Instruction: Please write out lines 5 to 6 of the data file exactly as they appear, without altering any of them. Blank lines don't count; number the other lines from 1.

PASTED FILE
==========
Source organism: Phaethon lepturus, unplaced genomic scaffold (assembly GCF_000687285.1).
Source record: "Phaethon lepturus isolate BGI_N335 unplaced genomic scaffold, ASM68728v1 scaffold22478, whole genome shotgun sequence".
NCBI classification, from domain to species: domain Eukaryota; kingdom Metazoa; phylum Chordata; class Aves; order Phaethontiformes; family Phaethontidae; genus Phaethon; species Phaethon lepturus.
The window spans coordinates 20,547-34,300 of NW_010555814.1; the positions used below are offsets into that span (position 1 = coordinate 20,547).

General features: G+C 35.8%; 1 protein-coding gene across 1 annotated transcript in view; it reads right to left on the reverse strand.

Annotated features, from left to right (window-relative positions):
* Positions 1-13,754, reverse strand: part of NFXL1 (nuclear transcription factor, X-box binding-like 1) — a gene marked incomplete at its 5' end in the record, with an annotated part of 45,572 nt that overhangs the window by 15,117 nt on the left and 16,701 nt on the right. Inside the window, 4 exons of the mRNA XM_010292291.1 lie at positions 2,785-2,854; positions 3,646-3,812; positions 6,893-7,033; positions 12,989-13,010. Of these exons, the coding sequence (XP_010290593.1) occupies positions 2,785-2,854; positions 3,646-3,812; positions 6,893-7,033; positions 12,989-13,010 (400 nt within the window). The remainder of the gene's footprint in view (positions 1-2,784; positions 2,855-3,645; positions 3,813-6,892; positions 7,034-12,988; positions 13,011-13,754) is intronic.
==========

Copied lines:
General features: G+C 35.8%; 1 protein-coding gene across 1 annotated transcript in view; it reads right to left on the reverse strand.

Annotated features, from left to right (window-relative positions):